I encourage you to check out the other spotlight talks too – there are three other fantastic talks on using research into human-animal interactions in antiquity while volunteering in zoos; 18th-century British painter Angelica Kaufmann’s use of classical antiquity; and a project for researchers of ancient gender and sexuality in Brazil. You can find all of them in this YouTube playlist.
(NB: the event is currently fully booked, but there is a waiting list in operation: see here for details. Most of the talks on publishing and disseminating your research are pre-recorded and available on YouTube here).
It’s the beginning of term here in Cambridge, so time for meeting new students, organising teaching for the term, and generally filling up the diary. It also seems like a good time to share various upcoming events that Cambridge-based readers may be interested in, plus a piece of board-game-related news!
On October 21st, the Cambridge Archaeological Unit is hosting a ‘Prehistory and Archaeology Day’ (10.30-4pm, 34 Storey’s Way). There’ll be plenty of different activities to try out, from rock-art-painting to pottery-making – and of course, there’ll be several researchers from Classics and Archaeology there to teach people to write on clay in ancient scripts like Linear B, cuneiform, and Egyptian hieroglyphs! The event is free and there’s no need to book, just drop in — more information here. Continue reading “Start of term news: board games, exhibitions, and playing with clay!”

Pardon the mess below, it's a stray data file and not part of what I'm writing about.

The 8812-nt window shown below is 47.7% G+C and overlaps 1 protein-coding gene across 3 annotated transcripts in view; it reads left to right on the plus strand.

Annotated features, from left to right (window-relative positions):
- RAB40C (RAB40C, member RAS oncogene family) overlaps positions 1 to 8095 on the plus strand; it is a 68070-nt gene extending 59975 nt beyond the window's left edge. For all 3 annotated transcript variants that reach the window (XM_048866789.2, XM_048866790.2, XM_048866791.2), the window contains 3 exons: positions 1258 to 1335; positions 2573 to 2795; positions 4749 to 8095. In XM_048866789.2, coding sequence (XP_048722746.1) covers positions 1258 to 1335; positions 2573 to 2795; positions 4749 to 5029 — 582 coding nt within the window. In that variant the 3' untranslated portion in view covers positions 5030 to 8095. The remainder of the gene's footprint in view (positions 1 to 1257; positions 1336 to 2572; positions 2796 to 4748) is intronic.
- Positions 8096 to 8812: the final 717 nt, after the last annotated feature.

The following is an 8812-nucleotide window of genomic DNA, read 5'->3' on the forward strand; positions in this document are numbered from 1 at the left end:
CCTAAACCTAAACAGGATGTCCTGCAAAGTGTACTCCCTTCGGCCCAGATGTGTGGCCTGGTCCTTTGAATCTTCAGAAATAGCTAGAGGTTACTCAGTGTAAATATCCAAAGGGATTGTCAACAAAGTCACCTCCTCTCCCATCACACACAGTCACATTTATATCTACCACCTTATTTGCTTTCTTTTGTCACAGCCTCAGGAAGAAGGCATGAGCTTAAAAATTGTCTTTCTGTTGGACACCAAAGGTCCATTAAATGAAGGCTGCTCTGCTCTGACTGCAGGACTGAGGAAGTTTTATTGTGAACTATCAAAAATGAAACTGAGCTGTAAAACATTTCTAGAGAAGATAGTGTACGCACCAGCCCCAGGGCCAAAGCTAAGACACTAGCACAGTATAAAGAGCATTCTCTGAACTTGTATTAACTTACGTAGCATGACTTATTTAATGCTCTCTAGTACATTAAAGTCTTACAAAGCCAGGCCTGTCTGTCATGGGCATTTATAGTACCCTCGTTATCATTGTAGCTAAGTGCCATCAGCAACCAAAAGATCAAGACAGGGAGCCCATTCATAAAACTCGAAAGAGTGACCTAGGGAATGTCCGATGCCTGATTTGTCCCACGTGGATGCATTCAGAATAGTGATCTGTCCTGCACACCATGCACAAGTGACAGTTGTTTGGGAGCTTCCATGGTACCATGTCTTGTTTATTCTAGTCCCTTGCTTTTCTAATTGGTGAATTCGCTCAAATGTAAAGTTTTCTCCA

Not a game that I’ve made this time, but one I bought some time ago: when I found out there was a board game called ‘Cyclades‘ about a bunch of Greek cities fighting for control of the Cycladic islands with the help of various gods and mythical creatures, I pretty much had to get a copy and give it a go. I finally just got around to trying it out with my usual crew of fellow-Classicist-board-game-fans and can report it was a great success (and not just because I won. OK, a little bit because I won.)
And here is yet another post for the board game fans about a game that’s good fun to play on Halloween (or any other time of year when you have several hours to spare for fighting Lovecraftian monsters): Eldritch Horror.
UK readers can help out with some spooky historical research: historians are trying to track down examples of ‘witch marks’ – lines, geometric designs, or letters carved into doors and windows of houses, churches, etc to keep witches away. Details at the Historic England site, where you can also submit pictures of any marks you spot!